Microsoft's free upgrade to Windows 10 for users of Windows 7 and Windows 8 has not been without complications; some users are getting stuck in a reboot, or are unable to access the Windows store or app updates, among other issues. Additionally, changes in the default behavior in Windows 10 and new requirements for sharing telemetry and analytics data with Microsoft have made Windows 10 a controversial update.
New concerns with the way that Windows 10 enforces automatic download and installation of updates for non-Enterprise SKUs is turning a free update into a costly endeavor for some users.
Where Windows 10 weighs in
The Windows 10 ISO direct from Microsoft is 3.8 GB for the 64-bit version, with the in-place free upgrade package roughly somewhere near that figure — keep in mind the upgrade to Windows 10 also necessitates the download of separate driver packages for an updated driver. These packages can vary widely, though the upper end would generally be high-performance graphics cards — a random sample from NVIDIA provides a file just over 270 MB.
Also new in Windows 10 is that updates are cumulative. Microsoft says only the changed files will be downloaded, though for reference, the first cumulative update was 325 MB for the 64-bit edition. With the subsequent cumulative updates and emergency security patches, it is reasonable to assume that a Windows 10 installation with driver downloads would use about 5 GB of bandwidth for a typical 64-bit installation.
Why this is causing pain for users
Budgeting for a data cap is not a significant point of concern for an average programmer —access to adequate internet connectivity is a requirement for any software company. However, the average end user does not have access to such infrastructure.
For users in the US, a report in April 2015 by the Pew Research Center indicates that 15% of US consumers have limited options of internet access other than a cell phone, and 10% have no broadband service at home other than a smartphone data plan. Reliance on smartphone tethering or LTE-connected mobile hotspots typically come at a substantial cost — Verizon's new price structure is $90 for a 12 GB per month plan.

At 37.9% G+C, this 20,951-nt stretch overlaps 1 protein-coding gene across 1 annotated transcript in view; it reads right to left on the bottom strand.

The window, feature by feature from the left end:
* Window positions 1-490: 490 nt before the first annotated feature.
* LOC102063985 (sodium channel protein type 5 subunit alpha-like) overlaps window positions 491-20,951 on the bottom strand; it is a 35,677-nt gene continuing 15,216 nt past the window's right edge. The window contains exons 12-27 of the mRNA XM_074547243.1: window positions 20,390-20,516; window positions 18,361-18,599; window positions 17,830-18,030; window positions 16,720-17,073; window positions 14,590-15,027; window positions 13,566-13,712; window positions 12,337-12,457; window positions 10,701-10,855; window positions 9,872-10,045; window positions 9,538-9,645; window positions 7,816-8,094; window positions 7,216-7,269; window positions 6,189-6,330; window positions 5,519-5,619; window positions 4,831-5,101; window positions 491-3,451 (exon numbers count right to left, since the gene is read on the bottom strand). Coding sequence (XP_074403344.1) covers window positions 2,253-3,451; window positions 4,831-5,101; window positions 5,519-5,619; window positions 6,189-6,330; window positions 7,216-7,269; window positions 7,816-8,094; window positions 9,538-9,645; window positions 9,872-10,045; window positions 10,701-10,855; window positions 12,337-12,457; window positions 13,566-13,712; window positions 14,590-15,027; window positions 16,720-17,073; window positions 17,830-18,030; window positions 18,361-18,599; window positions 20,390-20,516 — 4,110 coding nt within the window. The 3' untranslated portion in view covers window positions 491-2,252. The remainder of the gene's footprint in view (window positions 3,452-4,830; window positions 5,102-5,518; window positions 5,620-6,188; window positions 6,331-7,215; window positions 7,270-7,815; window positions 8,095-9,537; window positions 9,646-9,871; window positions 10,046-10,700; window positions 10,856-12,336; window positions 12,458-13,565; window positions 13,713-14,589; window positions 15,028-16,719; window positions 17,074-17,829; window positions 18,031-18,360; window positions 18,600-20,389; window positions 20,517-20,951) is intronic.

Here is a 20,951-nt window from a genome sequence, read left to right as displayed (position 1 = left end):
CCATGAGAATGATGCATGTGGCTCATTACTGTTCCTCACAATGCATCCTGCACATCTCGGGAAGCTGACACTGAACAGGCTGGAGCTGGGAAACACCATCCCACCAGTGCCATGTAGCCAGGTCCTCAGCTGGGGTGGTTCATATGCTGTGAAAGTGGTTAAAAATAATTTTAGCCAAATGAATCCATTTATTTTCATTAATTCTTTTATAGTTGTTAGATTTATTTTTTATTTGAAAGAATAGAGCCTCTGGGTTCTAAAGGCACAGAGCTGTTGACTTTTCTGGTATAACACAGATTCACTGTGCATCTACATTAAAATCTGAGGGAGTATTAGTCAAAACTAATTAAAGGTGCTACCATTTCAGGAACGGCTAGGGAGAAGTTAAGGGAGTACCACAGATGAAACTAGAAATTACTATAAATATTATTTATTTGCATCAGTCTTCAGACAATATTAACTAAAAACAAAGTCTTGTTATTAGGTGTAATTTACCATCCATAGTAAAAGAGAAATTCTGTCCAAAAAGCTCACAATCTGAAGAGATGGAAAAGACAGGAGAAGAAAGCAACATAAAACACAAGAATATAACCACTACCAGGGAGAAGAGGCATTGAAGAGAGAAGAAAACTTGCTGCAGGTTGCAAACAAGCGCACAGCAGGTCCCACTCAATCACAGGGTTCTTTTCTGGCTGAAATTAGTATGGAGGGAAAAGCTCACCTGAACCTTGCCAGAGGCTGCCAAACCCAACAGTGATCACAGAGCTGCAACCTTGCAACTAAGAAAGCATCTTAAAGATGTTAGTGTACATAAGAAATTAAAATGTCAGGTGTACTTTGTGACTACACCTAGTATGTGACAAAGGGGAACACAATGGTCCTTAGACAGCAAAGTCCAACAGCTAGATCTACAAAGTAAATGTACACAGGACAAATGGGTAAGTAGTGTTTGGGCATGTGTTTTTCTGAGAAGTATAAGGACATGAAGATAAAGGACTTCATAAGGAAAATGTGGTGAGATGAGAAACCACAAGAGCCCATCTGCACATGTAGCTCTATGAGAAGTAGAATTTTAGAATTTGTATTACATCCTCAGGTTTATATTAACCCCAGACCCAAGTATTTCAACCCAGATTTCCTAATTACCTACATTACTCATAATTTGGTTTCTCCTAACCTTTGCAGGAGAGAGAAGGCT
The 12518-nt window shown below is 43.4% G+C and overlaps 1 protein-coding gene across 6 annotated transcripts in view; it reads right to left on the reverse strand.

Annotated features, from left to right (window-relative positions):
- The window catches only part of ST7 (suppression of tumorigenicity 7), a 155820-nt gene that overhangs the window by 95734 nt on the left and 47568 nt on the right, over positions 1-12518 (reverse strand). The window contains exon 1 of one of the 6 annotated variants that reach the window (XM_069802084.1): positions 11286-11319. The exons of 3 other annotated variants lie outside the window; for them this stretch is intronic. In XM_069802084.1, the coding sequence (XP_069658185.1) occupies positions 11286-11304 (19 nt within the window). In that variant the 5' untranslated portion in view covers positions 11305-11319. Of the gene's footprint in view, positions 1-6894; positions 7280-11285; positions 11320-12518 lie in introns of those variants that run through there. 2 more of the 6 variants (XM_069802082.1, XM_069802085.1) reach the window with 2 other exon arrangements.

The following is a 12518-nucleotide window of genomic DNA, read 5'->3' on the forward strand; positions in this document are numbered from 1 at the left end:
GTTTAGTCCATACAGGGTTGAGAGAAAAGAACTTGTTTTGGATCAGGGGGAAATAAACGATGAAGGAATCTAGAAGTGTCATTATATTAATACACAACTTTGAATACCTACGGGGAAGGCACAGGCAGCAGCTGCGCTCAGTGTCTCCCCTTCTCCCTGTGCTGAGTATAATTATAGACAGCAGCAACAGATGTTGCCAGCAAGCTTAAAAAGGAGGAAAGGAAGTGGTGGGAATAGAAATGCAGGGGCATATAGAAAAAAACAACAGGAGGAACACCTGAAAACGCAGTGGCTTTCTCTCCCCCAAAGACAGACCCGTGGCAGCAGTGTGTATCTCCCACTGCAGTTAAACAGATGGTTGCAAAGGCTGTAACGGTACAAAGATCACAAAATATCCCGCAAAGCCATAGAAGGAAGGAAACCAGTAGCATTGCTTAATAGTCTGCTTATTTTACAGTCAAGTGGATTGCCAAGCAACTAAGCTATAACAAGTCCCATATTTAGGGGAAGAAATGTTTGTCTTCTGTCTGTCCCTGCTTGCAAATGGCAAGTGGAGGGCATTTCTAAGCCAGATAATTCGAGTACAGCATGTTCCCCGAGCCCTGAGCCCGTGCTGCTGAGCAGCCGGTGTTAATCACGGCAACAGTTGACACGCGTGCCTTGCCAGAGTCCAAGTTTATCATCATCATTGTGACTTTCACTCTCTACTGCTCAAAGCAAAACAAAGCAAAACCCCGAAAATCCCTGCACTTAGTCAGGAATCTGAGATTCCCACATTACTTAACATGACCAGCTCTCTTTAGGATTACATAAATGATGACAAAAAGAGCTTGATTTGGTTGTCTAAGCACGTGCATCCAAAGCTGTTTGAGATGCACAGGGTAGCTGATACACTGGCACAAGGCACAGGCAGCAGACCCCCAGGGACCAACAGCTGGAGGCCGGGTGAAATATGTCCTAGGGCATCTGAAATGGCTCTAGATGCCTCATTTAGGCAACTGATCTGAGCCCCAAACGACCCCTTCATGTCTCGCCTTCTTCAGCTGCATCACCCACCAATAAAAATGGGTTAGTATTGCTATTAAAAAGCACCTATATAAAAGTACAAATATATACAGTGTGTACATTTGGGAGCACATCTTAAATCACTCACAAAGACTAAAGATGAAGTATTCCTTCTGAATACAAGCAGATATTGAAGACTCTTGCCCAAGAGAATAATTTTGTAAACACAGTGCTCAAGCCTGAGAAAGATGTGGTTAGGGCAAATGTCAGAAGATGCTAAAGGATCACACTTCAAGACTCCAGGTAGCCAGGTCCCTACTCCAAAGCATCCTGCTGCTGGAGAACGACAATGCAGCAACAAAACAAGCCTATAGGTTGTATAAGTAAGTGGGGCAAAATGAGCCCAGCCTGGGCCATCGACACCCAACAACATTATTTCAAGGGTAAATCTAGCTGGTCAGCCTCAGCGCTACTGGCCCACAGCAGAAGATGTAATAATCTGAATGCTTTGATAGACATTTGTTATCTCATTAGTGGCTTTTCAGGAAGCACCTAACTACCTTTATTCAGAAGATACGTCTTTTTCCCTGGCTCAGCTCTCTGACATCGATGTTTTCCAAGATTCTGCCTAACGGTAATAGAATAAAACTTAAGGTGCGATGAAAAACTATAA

People in rural areas are unable to effectively use cloud services due to the lack of proper wireline internet infrastructure in those regions of the country, with services like HughesNet offering satellite-based internet packages at $60 for a 20 GB per month plan. Even in urban settings such as Atlanta, GA, Comcast enforces a 300 GB per month data cap as a business decision, not out of any technical requirement. The company charges a $10 per 50 GB overage fee.
In Canada, the subject of data caps has come under a great deal of scrutiny following a proposal by Eastlink to limit customers in Nova Scotia to 15 GB per month on the terrestrial radio network system originally built in 2006.
Reports from Australia and New Zealand have noted concerns with the upgrade to Windows 10, as a user in the Cook Islands is reporting a bill for "as much as $NZ600" ($394 USD) as a result of the auto updates. Users in urban areas of Australia are at a lesser risk of issues with data caps, as Telstra recently raised the limits on residential data caps in response to the popularity of streaming media.
Using your home internet connection to share updates
For users on metered connections, such a wireless mobile hotspot or a terrestrial radio system, it's important to indicate this in Windows settings, as Windows 10 by default is configured to use Windows Update Delivery Optimization, which can transmit update data to any other computer on the internet. (For Enterprise and Education SKUs, this is limited to only PCs on the local LAN.)
This isn't the most fair of comparisons, though the new package manager in Fedora 22 (dnf) uses Delta RPMs by default for updates, greatly decreasing the download size in exchange for requiring more processor time to apply updates — a trivial task on most newer processors.
Are you in a location with limited access to wireline internet? Does the lack of control over update timing in Windows 10 concern you? Share your thoughts in the comments.
James Sanders is a Java programmer specializing in software as a service and thin client design, and virtualizing legacy programs for modern hardware.